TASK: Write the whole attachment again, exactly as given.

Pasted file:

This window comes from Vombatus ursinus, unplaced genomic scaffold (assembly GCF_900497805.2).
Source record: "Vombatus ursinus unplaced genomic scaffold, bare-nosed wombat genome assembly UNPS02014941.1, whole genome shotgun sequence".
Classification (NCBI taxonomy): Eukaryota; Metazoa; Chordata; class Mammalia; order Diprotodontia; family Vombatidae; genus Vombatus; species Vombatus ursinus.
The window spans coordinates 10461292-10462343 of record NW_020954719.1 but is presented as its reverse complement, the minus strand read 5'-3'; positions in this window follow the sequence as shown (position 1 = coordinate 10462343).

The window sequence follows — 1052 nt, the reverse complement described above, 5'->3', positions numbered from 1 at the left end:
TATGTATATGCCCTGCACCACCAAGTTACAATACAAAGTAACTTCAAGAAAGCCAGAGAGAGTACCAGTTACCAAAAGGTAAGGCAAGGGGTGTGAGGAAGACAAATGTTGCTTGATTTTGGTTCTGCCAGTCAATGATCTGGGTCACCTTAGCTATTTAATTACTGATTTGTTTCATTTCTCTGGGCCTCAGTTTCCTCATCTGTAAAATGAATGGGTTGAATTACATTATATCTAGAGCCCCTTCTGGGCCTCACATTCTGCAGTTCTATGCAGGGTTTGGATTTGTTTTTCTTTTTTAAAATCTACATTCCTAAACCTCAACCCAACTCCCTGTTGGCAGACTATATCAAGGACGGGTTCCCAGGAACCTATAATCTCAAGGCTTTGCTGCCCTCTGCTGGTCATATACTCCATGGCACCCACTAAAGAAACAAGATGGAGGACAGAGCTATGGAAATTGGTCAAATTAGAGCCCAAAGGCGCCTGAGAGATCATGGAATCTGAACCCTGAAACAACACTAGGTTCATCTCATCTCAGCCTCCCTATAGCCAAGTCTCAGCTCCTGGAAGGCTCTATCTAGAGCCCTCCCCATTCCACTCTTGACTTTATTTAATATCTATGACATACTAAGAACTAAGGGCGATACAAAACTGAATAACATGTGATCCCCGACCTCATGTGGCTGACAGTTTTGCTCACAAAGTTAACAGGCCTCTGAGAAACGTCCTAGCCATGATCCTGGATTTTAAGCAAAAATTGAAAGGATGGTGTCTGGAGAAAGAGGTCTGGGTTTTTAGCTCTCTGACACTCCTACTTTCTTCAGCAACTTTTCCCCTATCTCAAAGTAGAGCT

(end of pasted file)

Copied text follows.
This window comes from Vombatus ursinus, unplaced genomic scaffold (assembly GCF_900497805.2).
Source record: "Vombatus ursinus unplaced genomic scaffold, bare-nosed wombat genome assembly UNPS02014941.1, whole genome shotgun sequence".
Classification (NCBI taxonomy): Eukaryota; Metazoa; Chordata; class Mammalia; order Diprotodontia; family Vombatidae; genus Vombatus; species Vombatus ursinus.
The window spans coordinates 10461292-10462343 of record NW_020954719.1 but is presented as its reverse complement, the minus strand read 5'-3'; positions in this window follow the sequence as shown (position 1 = coordinate 10462343).

The window sequence follows — 1052 nt, the reverse complement described above, 5'->3', positions numbered from 1 at the left end:
TATGTATATGCCCTGCACCACCAAGTTACAATACAAAGTAACTTCAAGAAAGCCAGAGAGAGTACCAGTTACCAAAAGGTAAGGCAAGGGGTGTGAGGAAGACAAATGTTGCTTGATTTTGGTTCTGCCAGTCAATGATCTGGGTCACCTTAGCTATTTAATTACTGATTTGTTTCATTTCTCTGGGCCTCAGTTTCCTCATCTGTAAAATGAATGGGTTGAATTACATTATATCTAGAGCCCCTTCTGGGCCTCACATTCTGCAGTTCTATGCAGGGTTTGGATTTGTTTTTCTTTTTTAAAATCTACATTCCTAAACCTCAACCCAACTCCCTGTTGGCAGACTATATCAAGGACGGGTTCCCAGGAACCTATAATCTCAAGGCTTTGCTGCCCTCTGCTGGTCATATACTCCATGGCACCCACTAAAGAAACAAGATGGAGGACAGAGCTATGGAAATTGGTCAAATTAGAGCCCAAAGGCGCCTGAGAGATCATGGAATCTGAACCCTGAAACAACACTAGGTTCATCTCATCTCAGCCTCCCTATAGCCAAGTCTCAGCTCCTGGAAGGCTCTATCTAGAGCCCTCCCCATTCCACTCTTGACTTTATTTAATATCTATGACATACTAAGAACTAAGGGCGATACAAAACTGAATAACATGTGATCCCCGACCTCATGTGGCTGACAGTTTTGCTCACAAAGTTAACAGGCCTCTGAGAAACGTCCTAGCCATGATCCTGGATTTTAAGCAAAAATTGAAAGGATGGTGTCTGGAGAAAGAGGTCTGGGTTTTTAGCTCTCTGACACTCCTACTTTCTTCAGCAACTTTTCCCCTATCTCAAAGTAGAGCT